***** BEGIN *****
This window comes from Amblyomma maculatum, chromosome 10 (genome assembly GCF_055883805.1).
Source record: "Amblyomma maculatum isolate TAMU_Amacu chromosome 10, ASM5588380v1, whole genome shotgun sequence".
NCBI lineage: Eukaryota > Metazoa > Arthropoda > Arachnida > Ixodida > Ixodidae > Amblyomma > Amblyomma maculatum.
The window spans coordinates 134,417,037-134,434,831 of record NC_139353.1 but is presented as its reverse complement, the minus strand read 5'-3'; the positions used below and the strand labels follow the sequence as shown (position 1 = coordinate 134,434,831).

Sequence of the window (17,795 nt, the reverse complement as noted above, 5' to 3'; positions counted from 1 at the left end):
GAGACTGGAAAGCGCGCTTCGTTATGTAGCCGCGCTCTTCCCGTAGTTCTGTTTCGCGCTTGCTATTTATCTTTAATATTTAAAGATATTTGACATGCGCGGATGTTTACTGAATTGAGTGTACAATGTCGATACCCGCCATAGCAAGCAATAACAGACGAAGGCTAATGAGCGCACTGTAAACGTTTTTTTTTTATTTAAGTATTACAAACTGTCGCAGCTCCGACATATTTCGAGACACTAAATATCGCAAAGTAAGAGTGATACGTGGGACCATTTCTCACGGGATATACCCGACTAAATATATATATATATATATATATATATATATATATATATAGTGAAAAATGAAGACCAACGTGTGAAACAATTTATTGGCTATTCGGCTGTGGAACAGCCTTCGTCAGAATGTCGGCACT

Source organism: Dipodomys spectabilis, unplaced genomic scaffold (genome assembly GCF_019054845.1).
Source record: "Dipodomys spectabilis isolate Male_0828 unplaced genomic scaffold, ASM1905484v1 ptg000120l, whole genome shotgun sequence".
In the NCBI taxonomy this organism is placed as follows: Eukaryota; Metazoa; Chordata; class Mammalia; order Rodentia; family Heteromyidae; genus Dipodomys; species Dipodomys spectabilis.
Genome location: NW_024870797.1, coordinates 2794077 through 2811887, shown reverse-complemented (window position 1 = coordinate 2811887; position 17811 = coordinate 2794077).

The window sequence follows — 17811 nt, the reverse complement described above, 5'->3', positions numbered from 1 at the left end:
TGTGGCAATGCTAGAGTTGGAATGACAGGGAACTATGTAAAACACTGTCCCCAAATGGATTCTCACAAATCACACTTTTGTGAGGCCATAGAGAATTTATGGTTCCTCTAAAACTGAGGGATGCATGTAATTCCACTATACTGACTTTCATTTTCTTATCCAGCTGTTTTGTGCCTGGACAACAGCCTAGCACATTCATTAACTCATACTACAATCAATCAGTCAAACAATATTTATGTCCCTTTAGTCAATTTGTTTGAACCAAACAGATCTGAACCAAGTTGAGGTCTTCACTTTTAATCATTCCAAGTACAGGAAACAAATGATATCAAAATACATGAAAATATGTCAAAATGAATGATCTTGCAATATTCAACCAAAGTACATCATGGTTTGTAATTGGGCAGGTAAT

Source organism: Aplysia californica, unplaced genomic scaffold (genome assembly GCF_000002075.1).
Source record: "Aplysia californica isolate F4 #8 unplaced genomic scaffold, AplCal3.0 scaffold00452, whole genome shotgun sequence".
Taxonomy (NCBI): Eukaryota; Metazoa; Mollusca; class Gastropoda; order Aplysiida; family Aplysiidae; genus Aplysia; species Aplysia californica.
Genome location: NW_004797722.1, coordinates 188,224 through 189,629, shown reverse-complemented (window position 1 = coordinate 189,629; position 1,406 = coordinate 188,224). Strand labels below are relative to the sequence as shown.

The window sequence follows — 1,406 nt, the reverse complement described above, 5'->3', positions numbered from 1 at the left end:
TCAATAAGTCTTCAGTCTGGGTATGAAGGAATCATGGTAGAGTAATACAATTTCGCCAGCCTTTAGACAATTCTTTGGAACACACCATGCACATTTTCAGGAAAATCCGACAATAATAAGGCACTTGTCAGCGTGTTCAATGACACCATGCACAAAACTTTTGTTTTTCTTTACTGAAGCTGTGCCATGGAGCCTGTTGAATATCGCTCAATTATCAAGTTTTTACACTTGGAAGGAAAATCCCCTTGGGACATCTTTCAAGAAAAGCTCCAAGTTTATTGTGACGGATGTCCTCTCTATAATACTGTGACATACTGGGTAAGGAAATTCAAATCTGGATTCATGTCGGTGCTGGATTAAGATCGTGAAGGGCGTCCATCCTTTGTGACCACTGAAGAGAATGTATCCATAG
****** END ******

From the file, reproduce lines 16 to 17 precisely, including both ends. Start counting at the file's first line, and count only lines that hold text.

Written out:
Genome location: NW_004797722.1, coordinates 188,224 through 189,629, shown reverse-complemented (window position 1 = coordinate 189,629; position 1,406 = coordinate 188,224). Strand labels below are relative to the sequence as shown.

The window sequence follows — 1,406 nt, the reverse complement described above, 5'->3', positions numbered from 1 at the left end: